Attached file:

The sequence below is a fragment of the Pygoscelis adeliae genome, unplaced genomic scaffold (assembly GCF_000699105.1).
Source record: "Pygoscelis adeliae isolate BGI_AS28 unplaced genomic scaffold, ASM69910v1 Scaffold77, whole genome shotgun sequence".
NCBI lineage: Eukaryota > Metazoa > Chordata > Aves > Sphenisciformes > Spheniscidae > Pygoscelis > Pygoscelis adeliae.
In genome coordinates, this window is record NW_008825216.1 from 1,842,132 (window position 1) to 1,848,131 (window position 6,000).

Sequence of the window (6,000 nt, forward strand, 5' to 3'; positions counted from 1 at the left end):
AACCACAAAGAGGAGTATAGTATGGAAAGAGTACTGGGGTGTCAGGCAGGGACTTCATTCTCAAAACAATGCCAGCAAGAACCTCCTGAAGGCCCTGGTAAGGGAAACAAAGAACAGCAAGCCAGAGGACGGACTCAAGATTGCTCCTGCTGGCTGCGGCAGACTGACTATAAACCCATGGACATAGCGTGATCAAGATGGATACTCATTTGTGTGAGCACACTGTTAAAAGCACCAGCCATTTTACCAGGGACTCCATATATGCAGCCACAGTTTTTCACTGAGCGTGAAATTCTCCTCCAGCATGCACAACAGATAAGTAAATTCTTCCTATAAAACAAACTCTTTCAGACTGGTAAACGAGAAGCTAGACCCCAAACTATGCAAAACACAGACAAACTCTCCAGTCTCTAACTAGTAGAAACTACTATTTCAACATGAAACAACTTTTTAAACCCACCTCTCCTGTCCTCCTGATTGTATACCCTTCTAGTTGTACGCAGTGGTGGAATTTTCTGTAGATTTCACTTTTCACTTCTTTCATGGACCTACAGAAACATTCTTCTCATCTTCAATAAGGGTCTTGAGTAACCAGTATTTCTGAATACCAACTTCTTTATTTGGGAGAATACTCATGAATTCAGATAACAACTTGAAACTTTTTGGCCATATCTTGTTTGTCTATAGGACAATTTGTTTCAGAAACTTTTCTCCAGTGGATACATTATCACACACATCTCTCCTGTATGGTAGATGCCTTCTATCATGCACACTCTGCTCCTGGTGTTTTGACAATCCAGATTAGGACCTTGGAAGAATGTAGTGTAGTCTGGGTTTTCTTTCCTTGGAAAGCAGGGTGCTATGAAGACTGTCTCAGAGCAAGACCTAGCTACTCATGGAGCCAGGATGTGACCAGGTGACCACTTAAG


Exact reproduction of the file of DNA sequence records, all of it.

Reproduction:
The sequence below is a fragment of the Pygoscelis adeliae genome, unplaced genomic scaffold (assembly GCF_000699105.1).
Source record: "Pygoscelis adeliae isolate BGI_AS28 unplaced genomic scaffold, ASM69910v1 Scaffold77, whole genome shotgun sequence".
NCBI lineage: Eukaryota > Metazoa > Chordata > Aves > Sphenisciformes > Spheniscidae > Pygoscelis > Pygoscelis adeliae.
In genome coordinates, this window is record NW_008825216.1 from 1,842,132 (window position 1) to 1,848,131 (window position 6,000).

Sequence of the window (6,000 nt, forward strand, 5' to 3'; positions counted from 1 at the left end):
AACCACAAAGAGGAGTATAGTATGGAAAGAGTACTGGGGTGTCAGGCAGGGACTTCATTCTCAAAACAATGCCAGCAAGAACCTCCTGAAGGCCCTGGTAAGGGAAACAAAGAACAGCAAGCCAGAGGACGGACTCAAGATTGCTCCTGCTGGCTGCGGCAGACTGACTATAAACCCATGGACATAGCGTGATCAAGATGGATACTCATTTGTGTGAGCACACTGTTAAAAGCACCAGCCATTTTACCAGGGACTCCATATATGCAGCCACAGTTTTTCACTGAGCGTGAAATTCTCCTCCAGCATGCACAACAGATAAGTAAATTCTTCCTATAAAACAAACTCTTTCAGACTGGTAAACGAGAAGCTAGACCCCAAACTATGCAAAACACAGACAAACTCTCCAGTCTCTAACTAGTAGAAACTACTATTTCAACATGAAACAACTTTTTAAACCCACCTCTCCTGTCCTCCTGATTGTATACCCTTCTAGTTGTACGCAGTGGTGGAATTTTCTGTAGATTTCACTTTTCACTTCTTTCATGGACCTACAGAAACATTCTTCTCATCTTCAATAAGGGTCTTGAGTAACCAGTATTTCTGAATACCAACTTCTTTATTTGGGAGAATACTCATGAATTCAGATAACAACTTGAAACTTTTTGGCCATATCTTGTTTGTCTATAGGACAATTTGTTTCAGAAACTTTTCTCCAGTGGATACATTATCACACACATCTCTCCTGTATGGTAGATGCCTTCTATCATGCACACTCTGCTCCTGGTGTTTTGACAATCCAGATTAGGACCTTGGAAGAATGTAGTGTAGTCTGGGTTTTCTTTCCTTGGAAAGCAGGGTGCTATGAAGACTGTCTCAGAGCAAGACCTAGCTACTCATGGAGCCAGGATGTGACCAGGTGACCACTTAAG